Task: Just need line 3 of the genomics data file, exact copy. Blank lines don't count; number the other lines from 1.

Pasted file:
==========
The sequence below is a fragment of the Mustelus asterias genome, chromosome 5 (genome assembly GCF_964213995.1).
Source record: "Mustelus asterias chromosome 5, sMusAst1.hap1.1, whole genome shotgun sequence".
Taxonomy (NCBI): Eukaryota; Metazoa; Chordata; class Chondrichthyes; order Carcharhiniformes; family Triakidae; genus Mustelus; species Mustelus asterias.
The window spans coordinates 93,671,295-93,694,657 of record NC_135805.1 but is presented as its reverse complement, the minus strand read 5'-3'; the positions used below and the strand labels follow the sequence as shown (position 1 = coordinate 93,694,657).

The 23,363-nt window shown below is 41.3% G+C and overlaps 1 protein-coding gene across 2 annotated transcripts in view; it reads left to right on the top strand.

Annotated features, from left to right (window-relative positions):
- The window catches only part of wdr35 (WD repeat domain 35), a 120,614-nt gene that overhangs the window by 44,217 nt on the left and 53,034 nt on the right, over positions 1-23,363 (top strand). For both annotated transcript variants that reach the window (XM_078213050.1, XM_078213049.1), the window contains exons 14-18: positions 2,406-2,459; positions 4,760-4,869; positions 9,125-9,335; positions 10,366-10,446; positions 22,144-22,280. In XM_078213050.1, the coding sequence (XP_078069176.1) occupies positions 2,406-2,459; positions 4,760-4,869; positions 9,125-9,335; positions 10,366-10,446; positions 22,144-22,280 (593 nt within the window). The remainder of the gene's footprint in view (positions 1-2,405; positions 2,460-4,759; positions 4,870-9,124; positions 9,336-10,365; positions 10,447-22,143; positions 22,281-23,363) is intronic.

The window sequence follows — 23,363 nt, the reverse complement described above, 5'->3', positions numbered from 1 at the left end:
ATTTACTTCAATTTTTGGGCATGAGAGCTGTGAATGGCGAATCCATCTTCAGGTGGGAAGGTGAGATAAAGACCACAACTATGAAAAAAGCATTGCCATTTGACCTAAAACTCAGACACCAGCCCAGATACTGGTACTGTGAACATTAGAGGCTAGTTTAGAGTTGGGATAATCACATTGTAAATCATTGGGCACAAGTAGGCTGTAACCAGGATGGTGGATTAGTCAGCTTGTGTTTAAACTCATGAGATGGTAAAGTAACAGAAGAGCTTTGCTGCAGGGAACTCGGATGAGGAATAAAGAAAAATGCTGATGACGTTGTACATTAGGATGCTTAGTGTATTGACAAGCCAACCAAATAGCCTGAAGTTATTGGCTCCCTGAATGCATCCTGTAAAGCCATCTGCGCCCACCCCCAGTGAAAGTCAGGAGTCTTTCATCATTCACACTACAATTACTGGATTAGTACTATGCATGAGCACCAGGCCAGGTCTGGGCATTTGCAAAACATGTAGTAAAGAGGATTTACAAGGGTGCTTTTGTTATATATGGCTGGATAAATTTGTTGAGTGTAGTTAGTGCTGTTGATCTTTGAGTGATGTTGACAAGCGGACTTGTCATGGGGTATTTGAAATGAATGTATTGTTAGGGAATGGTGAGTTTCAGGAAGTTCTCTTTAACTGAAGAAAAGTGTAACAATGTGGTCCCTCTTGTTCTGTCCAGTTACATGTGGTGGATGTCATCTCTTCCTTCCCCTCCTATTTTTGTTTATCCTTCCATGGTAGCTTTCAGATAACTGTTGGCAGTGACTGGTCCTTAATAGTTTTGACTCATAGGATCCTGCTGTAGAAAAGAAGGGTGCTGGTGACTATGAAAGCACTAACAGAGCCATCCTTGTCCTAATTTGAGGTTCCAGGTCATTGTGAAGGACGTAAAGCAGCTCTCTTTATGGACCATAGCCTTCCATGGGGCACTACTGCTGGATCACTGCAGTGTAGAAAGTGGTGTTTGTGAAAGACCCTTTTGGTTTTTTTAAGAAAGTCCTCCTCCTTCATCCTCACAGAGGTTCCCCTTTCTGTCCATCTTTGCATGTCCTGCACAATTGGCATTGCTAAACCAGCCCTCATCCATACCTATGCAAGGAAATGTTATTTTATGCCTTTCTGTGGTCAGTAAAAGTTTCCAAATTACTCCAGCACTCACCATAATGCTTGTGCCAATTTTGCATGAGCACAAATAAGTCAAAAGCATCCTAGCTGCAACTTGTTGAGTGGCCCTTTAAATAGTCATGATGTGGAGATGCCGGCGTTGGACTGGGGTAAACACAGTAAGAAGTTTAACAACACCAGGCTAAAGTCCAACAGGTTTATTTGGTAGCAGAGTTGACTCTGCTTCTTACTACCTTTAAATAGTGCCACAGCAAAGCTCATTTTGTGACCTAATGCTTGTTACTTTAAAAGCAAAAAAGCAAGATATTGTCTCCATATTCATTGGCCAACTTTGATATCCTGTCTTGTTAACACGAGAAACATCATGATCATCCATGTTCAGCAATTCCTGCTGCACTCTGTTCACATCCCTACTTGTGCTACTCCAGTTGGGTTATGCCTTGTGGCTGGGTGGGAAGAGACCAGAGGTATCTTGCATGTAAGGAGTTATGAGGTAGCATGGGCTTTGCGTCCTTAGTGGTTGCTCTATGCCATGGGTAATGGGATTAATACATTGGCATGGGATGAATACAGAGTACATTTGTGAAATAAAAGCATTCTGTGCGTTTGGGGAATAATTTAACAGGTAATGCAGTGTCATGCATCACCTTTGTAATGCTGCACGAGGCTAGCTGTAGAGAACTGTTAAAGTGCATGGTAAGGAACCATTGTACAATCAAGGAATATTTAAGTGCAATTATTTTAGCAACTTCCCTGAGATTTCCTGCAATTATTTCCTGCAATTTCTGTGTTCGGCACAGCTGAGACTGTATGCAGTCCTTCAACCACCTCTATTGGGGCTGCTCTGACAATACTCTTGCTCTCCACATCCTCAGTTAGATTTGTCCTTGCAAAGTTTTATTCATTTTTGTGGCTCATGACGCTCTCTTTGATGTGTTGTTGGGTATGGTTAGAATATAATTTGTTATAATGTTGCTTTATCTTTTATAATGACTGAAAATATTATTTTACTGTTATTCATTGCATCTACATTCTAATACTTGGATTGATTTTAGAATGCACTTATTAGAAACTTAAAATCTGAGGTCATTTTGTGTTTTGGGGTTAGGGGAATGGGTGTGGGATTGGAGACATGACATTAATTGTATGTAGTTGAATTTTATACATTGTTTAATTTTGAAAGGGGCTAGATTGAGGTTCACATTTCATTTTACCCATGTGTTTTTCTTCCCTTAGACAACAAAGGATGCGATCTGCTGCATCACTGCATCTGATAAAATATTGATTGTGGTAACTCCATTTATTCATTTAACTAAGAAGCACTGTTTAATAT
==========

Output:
Taxonomy (NCBI): Eukaryota; Metazoa; Chordata; class Chondrichthyes; order Carcharhiniformes; family Triakidae; genus Mustelus; species Mustelus asterias.